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The Battalion

The Student News Site of Texas A&M University - College Station

The Battalion

The Student News Site of Texas A&M University - College Station

The Battalion

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Super Bowl offers annual platform for branding

With much-anticipated commercials and a half-time performance by Katy Perry, the Super Bowl attracts more than just football fans.
Lisa Troy, clinical associate professor of marketing, said the Super Bowl is an opportunity for companies and artists to increase their brand exposure, but it’s rare to see an up-and-coming brand label.
“You’ll see really established companies and they have very large ads,” Troy said. “People have come to look forward to it and expect their ads. For most companies, it’s less about increasing sales as much as it is about brand exposure.”
However, for previous musical artists, the Super Bowl has led to a sharp increase in sales. Bruno Mars, last year’s halftime performer, saw a 180 percent sales increase in his album “Jukebox” in the week following his 2014 Super Bowl performance.
Troy said after exposure to such a large audience, follow-up is important.
“A good thing an artist could do after such an event would be to release an album, or announce a tour,” Troy said.
Aaron Glover, instructional assistant professor in theatre arts, however, stressed the importance of an artist’s focus on the performance itself. The venue’s Super Bowl status and 21st-century technology ensure an artist’s performance will be closely scrutinized from every angle — factors that make a flawless performance a necessity.
Glover referenced Beyonce’s 2013 halftime performance and the Internet media’s response to an image that surfaced of the singer “hulking out,” or an unflattering picture of the singer while intensely dancing.
“With this technology, even a half of a second of your performance can be scrutinized,” Glover said. “On the whole, Beyonce’s performance was one of the best Super Bowl halftimes I’ve seen.”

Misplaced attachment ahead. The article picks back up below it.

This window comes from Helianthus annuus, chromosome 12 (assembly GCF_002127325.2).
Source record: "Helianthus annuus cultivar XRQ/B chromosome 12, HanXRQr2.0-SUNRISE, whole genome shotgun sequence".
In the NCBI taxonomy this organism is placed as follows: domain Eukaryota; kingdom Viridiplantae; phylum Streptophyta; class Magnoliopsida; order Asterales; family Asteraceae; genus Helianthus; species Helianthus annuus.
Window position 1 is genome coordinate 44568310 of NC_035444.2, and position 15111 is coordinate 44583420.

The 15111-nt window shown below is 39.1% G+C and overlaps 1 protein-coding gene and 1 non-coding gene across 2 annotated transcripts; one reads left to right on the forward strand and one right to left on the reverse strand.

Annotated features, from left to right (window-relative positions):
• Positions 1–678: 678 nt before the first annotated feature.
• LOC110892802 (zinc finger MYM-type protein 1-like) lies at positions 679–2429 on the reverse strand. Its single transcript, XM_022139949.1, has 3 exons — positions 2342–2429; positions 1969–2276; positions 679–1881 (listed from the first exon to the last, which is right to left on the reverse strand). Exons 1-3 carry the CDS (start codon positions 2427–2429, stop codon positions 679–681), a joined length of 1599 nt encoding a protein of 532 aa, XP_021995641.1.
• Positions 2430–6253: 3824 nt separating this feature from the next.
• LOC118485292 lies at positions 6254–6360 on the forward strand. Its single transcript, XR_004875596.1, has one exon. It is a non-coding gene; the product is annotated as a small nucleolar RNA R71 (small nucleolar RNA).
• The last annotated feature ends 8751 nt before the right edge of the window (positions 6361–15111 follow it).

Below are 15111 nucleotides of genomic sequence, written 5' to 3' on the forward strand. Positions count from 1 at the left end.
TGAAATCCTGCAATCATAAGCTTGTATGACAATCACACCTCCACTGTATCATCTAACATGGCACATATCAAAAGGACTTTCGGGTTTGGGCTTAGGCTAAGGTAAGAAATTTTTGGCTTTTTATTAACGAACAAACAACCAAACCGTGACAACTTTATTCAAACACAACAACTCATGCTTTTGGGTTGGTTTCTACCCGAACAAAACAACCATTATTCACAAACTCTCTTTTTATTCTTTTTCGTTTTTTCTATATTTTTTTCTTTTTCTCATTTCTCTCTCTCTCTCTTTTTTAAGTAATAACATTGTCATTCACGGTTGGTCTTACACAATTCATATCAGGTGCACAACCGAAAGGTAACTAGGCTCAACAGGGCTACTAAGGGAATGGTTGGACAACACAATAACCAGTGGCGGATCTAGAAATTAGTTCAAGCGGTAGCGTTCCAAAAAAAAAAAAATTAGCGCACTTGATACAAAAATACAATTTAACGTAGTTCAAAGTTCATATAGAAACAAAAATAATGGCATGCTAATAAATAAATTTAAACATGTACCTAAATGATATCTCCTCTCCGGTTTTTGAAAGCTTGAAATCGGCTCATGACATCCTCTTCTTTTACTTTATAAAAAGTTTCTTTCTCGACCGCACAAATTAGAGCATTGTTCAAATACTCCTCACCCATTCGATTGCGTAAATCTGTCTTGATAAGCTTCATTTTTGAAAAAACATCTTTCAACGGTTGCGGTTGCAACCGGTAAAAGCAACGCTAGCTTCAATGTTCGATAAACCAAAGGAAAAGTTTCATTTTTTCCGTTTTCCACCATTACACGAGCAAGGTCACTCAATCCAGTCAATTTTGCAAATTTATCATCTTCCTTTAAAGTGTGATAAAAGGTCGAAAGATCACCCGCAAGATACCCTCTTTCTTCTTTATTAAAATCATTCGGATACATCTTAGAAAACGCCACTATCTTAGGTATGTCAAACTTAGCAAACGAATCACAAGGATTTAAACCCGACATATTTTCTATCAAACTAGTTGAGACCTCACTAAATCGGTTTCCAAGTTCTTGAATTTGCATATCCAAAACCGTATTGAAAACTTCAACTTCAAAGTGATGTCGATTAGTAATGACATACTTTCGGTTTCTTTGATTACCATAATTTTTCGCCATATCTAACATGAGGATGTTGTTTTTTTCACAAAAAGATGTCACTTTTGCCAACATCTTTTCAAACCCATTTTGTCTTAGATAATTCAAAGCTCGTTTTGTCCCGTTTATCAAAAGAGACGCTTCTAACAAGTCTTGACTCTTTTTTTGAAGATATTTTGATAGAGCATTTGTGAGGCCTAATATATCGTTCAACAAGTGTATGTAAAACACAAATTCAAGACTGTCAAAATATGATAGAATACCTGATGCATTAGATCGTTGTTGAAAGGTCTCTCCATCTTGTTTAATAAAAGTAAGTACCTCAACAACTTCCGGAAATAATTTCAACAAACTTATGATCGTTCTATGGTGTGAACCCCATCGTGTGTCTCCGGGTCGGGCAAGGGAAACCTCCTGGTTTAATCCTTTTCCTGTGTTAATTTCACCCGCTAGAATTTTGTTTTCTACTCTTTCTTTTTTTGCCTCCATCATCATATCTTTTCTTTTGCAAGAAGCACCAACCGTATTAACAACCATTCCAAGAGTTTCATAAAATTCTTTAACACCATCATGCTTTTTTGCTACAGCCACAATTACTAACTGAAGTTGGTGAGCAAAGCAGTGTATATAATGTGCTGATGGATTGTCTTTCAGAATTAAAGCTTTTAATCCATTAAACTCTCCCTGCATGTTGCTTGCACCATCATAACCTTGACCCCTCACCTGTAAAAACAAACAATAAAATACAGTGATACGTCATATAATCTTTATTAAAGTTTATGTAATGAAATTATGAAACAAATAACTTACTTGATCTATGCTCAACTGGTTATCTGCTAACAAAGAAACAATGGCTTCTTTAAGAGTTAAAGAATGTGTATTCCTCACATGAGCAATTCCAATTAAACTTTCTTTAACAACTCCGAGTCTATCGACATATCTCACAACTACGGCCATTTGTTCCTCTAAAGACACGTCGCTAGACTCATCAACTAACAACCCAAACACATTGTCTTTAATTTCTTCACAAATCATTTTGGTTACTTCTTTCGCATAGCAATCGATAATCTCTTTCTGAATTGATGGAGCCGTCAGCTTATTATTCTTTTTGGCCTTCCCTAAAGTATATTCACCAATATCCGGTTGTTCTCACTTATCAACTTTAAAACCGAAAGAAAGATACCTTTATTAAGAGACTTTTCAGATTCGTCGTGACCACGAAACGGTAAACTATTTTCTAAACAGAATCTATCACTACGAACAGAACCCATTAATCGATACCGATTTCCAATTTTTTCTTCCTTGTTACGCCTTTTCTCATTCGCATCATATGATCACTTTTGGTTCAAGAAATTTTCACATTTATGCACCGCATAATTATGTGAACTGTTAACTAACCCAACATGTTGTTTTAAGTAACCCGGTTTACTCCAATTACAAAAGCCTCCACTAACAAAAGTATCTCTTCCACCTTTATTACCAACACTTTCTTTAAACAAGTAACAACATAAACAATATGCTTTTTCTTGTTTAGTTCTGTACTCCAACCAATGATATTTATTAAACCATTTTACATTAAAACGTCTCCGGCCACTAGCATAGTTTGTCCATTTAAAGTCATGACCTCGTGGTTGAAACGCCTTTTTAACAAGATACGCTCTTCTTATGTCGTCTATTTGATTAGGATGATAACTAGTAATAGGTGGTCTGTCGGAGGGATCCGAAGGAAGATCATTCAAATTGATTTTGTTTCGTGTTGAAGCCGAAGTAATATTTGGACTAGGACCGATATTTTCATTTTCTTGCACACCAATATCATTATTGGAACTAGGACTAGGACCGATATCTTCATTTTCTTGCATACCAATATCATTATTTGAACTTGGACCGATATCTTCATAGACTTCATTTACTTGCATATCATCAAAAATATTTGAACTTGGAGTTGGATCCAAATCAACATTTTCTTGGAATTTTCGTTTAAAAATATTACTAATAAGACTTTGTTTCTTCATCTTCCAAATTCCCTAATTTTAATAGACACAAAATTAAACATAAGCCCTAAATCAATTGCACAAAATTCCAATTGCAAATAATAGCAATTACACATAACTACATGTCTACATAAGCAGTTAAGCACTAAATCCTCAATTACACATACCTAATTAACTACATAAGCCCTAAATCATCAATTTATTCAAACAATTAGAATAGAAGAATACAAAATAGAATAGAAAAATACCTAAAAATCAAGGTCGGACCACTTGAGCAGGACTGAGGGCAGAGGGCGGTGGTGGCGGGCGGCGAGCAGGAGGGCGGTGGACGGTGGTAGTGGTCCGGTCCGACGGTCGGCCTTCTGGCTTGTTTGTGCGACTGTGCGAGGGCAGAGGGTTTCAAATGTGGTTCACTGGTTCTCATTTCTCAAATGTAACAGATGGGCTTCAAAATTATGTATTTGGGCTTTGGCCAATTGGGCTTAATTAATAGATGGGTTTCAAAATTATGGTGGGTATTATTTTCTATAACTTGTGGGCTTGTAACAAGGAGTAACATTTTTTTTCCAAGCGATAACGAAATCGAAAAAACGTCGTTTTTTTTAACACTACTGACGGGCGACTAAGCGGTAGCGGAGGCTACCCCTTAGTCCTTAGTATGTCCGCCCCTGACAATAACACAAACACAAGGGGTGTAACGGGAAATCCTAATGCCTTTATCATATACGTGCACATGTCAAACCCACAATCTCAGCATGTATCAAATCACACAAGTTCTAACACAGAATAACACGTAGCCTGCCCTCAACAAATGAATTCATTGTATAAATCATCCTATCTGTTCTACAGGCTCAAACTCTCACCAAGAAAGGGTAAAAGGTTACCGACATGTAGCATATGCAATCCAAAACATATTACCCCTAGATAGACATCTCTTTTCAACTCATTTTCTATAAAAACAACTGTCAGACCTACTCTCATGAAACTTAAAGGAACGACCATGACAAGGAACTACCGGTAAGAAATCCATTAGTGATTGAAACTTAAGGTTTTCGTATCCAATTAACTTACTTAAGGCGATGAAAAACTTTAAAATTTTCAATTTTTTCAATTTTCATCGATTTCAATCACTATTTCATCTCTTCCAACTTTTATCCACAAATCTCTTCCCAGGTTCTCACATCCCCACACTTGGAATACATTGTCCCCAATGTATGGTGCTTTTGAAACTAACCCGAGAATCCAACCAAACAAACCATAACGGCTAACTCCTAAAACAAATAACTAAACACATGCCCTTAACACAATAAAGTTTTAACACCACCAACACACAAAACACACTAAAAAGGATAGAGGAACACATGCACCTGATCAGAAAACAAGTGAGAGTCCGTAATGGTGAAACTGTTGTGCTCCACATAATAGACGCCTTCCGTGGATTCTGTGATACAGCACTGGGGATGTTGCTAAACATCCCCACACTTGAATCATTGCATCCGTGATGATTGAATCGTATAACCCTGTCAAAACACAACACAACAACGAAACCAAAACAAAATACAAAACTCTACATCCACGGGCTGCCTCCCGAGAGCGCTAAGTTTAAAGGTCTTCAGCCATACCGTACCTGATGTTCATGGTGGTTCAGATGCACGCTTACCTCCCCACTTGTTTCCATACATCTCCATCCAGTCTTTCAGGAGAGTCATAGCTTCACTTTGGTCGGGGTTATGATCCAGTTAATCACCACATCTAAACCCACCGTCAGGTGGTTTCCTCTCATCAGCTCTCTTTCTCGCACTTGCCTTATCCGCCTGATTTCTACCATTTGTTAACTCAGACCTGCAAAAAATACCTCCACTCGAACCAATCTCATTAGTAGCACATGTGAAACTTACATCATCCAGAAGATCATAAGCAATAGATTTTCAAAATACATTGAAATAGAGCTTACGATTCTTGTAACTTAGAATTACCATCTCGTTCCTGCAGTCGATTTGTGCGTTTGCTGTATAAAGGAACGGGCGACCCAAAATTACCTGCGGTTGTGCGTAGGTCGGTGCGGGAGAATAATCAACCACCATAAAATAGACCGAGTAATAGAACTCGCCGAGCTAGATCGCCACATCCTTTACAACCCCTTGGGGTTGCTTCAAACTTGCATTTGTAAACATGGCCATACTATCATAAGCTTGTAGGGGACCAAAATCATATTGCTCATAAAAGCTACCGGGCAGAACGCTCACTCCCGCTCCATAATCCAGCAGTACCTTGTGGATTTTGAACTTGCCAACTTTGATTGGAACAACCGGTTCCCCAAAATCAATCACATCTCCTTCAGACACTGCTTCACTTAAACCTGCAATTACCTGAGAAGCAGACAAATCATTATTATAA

Glover said Katy Perry is a great fit for the Super Bowl.
“I think in the context of the Super Bowl, it’s very much about aesthetics,” Glover said. “I think she’s a performer, she knows how to put on a show and really work in that space, to play to that kind of a crowd.”
Glover said Perry’s appeal is very marketable to the large audience that the Super Bowl attracts.
“I think it’s easy to project yourself onto Katy Perry, as opposed to Lady Gaga or Rihanna, for a lot of people,” Glover said. “I think she’s easily digestible for a wide audience. I think she is good for the Super Bowl because the Super Bowl is trying to offer all things to every person.”
Wendi Bellar, telecommunication media studies graduate student, said the Super Bowl is a culture of its own.
“So you don’t have to be a football fan to watch the Super Bowl, you don’t have to be a music fan to watch the halftime show,” Bellar said. “It’s really a place and an event where all these different sub-cultures of pop culture come together into one big viewing.”
Rumya Putcha, assistant professor of music and performance studies, said the Super Bowl uses the halftime show to further establish its own brand as “quintessentially American.”
“It always has to be seen as a spectacle,” Putcha said. “I think that Katy Perry on one hand is seen as this all-American girl, but then also tests the provocative. She really fits the brand of what the Super Bowl is, which is to appeal to the broad American audience.”

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